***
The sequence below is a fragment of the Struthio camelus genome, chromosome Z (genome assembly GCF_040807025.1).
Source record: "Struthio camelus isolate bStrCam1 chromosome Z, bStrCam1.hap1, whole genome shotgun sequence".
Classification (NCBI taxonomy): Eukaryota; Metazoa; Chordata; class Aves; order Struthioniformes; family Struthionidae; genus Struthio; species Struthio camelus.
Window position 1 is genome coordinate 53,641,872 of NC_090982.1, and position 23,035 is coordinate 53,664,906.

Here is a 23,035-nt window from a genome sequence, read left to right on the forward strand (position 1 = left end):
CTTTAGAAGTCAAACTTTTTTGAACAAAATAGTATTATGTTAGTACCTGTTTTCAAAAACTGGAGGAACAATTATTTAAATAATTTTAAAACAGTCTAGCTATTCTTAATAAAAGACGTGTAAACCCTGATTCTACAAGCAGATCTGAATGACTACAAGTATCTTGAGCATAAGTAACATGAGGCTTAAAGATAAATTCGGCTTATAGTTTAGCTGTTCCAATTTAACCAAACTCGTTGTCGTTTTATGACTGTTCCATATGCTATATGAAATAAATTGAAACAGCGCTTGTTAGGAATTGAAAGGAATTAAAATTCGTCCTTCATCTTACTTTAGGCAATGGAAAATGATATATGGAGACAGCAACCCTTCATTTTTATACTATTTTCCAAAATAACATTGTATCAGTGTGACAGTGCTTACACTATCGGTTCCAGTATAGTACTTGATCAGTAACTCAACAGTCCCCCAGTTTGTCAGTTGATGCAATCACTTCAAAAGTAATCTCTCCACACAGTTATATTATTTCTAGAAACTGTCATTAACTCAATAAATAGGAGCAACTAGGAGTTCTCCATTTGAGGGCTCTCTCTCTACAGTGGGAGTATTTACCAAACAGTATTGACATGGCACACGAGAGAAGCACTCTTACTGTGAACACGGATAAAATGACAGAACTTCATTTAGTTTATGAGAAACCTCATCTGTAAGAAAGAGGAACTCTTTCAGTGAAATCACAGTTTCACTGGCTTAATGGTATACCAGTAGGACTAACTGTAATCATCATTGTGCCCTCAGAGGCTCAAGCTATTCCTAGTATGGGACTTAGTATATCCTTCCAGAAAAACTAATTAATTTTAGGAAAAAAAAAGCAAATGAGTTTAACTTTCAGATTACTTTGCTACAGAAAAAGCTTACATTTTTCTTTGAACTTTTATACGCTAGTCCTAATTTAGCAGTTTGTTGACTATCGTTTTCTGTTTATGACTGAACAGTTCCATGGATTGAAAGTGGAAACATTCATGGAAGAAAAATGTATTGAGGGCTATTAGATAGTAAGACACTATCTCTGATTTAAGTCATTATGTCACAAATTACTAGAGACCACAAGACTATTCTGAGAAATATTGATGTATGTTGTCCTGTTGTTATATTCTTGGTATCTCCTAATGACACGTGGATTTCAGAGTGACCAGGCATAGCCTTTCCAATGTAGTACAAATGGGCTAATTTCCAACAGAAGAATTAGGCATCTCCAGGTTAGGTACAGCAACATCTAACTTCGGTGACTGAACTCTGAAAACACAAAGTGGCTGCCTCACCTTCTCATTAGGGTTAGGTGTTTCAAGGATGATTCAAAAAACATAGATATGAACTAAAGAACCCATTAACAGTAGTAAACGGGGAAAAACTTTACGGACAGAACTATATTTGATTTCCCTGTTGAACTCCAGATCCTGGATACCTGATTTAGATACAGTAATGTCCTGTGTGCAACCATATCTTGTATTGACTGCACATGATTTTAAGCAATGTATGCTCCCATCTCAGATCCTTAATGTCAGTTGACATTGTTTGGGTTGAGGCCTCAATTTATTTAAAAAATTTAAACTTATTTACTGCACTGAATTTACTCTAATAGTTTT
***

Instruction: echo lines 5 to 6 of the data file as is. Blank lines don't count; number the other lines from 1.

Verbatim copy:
Here is a 23,035-nt window from a genome sequence, read left to right on the forward strand (position 1 = left end):
CTTTAGAAGTCAAACTTTTTTGAACAAAATAGTATTATGTTAGTACCTGTTTTCAAAAACTGGAGGAACAATTATTTAAATAATTTTAAAACAGTCTAGCTATTCTTAATAAAAGACGTGTAAACCCTGATTCTACAAGCAGATCTGAATGACTACAAGTATCTTGAGCATAAGTAACATGAGGCTTAAAGATAAATTCGGCTTATAGTTTAGCTGTTCCAATTTAACCAAACTCGTTGTCGTTTTATGACTGTTCCATATGCTATATGAAATAAATTGAAACAGCGCTTGTTAGGAATTGAAAGGAATTAAAATTCGTCCTTCATCTTACTTTAGGCAATGGAAAATGATATATGGAGACAGCAACCCTTCATTTTTATACTATTTTCCAAAATAACATTGTATCAGTGTGACAGTGCTTACACTATCGGTTCCAGTATAGTACTTGATCAGTAACTCAACAGTCCCCCAGTTTGTCAGTTGATGCAATCACTTCAAAAGTAATCTCTCCACACAGTTATATTATTTCTAGAAACTGTCATTAACTCAATAAATAGGAGCAACTAGGAGTTCTCCATTTGAGGGCTCTCTCTCTACAGTGGGAGTATTTACCAAACAGTATTGACATGGCACACGAGAGAAGCACTCTTACTGTGAACACGGATAAAATGACAGAACTTCATTTAGTTTATGAGAAACCTCATCTGTAAGAAAGAGGAACTCTTTCAGTGAAATCACAGTTTCACTGGCTTAATGGTATACCAGTAGGACTAACTGTAATCATCATTGTGCCCTCAGAGGCTCAAGCTATTCCTAGTATGGGACTTAGTATATCCTTCCAGAAAAACTAATTAATTTTAGGAAAAAAAAAGCAAATGAGTTTAACTTTCAGATTACTTTGCTACAGAAAAAGCTTACATTTTTCTTTGAACTTTTATACGCTAGTCCTAATTTAGCAGTTTGTTGACTATCGTTTTCTGTTTATGACTGAACAGTTCCATGGATTGAAAGTGGAAACATTCATGGAAGAAAAATGTATTGAGGGCTATTAGATAGTAAGACACTATCTCTGATTTAAGTCATTATGTCACAAATTACTAGAGACCACAAGACTATTCTGAGAAATATTGATGTATGTTGTCCTGTTGTTATATTCTTGGTATCTCCTAATGACACGTGGATTTCAGAGTGACCAGGCATAGCCTTTCCAATGTAGTACAAATGGGCTAATTTCCAACAGAAGAATTAGGCATCTCCAGGTTAGGTACAGCAACATCTAACTTCGGTGACTGAACTCTGAAAACACAAAGTGGCTGCCTCACCTTCTCATTAGGGTTAGGTGTTTCAAGGATGATTCAAAAAACATAGATATGAACTAAAGAACCCATTAACAGTAGTAAACGGGGAAAAACTTTACGGACAGAACTATATTTGATTTCCCTGTTGAACTCCAGATCCTGGATACCTGATTTAGATACAGTAATGTCCTGTGTGCAACCATATCTTGTATTGACTGCACATGATTTTAAGCAATGTATGCTCCCATCTCAGATCCTTAATGTCAGTTGACATTGTTTGGGTTGAGGCCTCAATTTATTTAAAAAATTTAAACTTATTTACTGCACTGAATTTACTCTAATAGTTTT